Developing an Animal Model for Tourette Syndrome

Grant Type
Grant Year
Institution Location
Institution Organization Name
Yale School of Medicine
Investigators Name
Taylor, Jane, PhD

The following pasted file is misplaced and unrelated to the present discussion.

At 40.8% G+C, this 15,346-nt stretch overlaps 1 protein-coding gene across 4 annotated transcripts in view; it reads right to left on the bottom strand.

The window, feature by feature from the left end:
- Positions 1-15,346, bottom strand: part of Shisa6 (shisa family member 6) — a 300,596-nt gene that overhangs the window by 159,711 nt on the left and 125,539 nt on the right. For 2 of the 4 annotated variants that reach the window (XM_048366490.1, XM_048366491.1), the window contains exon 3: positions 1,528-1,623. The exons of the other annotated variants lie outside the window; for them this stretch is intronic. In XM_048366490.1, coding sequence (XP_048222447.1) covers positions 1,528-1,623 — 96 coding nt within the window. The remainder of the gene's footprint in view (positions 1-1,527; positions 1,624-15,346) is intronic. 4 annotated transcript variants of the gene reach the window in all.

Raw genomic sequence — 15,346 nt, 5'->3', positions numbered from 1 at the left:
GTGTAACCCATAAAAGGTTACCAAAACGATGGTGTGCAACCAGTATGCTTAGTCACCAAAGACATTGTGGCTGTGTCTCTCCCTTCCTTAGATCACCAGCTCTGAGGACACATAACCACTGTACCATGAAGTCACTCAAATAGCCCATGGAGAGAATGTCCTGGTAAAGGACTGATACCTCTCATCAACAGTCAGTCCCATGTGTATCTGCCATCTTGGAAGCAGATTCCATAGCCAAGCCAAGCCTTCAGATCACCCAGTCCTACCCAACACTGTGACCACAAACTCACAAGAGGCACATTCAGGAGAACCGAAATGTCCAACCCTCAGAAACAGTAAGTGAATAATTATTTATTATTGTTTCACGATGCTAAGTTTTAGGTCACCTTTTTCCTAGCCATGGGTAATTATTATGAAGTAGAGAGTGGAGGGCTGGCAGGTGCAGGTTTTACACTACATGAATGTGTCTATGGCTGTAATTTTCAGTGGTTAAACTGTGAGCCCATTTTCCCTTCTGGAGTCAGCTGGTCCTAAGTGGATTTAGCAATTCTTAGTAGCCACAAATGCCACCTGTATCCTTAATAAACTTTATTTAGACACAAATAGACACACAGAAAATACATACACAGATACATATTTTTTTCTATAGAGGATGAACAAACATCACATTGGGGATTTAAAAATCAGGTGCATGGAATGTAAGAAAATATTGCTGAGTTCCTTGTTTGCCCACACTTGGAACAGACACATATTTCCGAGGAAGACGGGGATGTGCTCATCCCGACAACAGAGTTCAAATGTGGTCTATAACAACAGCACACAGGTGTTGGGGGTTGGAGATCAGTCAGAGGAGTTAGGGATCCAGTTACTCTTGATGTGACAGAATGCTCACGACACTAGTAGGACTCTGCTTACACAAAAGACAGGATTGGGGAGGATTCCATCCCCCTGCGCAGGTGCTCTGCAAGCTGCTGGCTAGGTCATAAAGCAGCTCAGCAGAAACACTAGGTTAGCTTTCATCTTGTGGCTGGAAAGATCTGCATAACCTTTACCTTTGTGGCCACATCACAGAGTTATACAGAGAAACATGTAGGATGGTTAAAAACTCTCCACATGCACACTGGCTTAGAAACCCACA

Our long-term goals are to understand the molecular and biochemical causes of Tourette syndrome (TS) and related disorders. This study will focus on the autoimmune hypothesis recently proposed as an etiology for Tourette syndrome and related disorders. The hypothesis predicts that antibodies against group A b-hemolytic streptococci cross-react with neuronal proteins in the brain and produce alterations in neuronal function. Recent work has established that autoantibodies exist in the sera of a subset of patients with these disorders. We will attempt to develop and validate an animal model for these disorders by infusing autoantibodies from patients with TS into the brain of rodents. Sera or affinity purified antibodies (IgGs) will be infused into the ventrolateral (VL) or ventromedial (VM) striatum in an effort to reproduce symptoms of the disorder. We will monitor stereotypies and vocalizations through video-audio taping to quantify these behavioral changes. Sera from several control groups (in addition to material from TS patients) with autoantibodies will be studied. Also, sera from TS patients with no autoantibodies present will be infused in addition to samples from normal control subjects. Our preliminary data suggest that infusions of sera from TS patients into the VL produces oral stereotypy and alterations in behavior. We predict that stress will exacerbate stereotyped behavior in our experimental animals. We also propose to investigate whether animals show alterations in reward-related learning and impulsivity. Although motor and phonic tics constitute the core of diagnostic elements of TS, patients frequently have attentional problems, learning deficits, disinhibition, and obsessive compulsive symptoms. We hypothesize that infusions of sera or IgGs will produce alterations in these behaviors in our experimental animals. The development of a valid animal model for TS is critical as it will allow investigators to explore the underlying disruptions to normal neuronal function that occur in TS, and thus lead to investigation of novel therapeutic interventions. Jane Rebecca Taylor, Ph.D. Yale School of Medicine, New Haven, CT Award: $53,815 * This study has been underwritten through a generous contribution from the William F. Harnisch Foundation. Tourette Association of America Inc. – Research Grant Award 2001-2002